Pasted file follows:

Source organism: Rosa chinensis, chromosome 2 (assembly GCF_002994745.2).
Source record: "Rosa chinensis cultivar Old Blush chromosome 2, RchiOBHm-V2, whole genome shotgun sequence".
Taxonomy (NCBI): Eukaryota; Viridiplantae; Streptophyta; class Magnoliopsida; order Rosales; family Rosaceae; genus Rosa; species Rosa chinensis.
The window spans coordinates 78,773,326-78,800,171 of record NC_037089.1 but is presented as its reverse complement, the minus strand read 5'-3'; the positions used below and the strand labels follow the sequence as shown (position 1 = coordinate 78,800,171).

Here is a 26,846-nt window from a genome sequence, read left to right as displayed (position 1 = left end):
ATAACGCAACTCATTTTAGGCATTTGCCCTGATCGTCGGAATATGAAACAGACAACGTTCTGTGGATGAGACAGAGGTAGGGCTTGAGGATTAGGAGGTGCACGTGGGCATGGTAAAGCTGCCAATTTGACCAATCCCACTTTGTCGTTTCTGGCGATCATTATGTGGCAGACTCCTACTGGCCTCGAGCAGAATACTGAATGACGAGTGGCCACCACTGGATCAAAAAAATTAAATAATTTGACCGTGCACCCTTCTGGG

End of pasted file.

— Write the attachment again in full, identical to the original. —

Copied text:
Source organism: Rosa chinensis, chromosome 2 (assembly GCF_002994745.2).
Source record: "Rosa chinensis cultivar Old Blush chromosome 2, RchiOBHm-V2, whole genome shotgun sequence".
Taxonomy (NCBI): Eukaryota; Viridiplantae; Streptophyta; class Magnoliopsida; order Rosales; family Rosaceae; genus Rosa; species Rosa chinensis.
The window spans coordinates 78,773,326-78,800,171 of record NC_037089.1 but is presented as its reverse complement, the minus strand read 5'-3'; the positions used below and the strand labels follow the sequence as shown (position 1 = coordinate 78,800,171).

Here is a 26,846-nt window from a genome sequence, read left to right as displayed (position 1 = left end):
ATAACGCAACTCATTTTAGGCATTTGCCCTGATCGTCGGAATATGAAACAGACAACGTTCTGTGGATGAGACAGAGGTAGGGCTTGAGGATTAGGAGGTGCACGTGGGCATGGTAAAGCTGCCAATTTGACCAATCCCACTTTGTCGTTTCTGGCGATCATTATGTGGCAGACTCCTACTGGCCTCGAGCAGAATACTGAATGACGAGTGGCCACCACTGGATCAAAAAAATTAAATAATTTGACCGTGCACCCTTCTGGG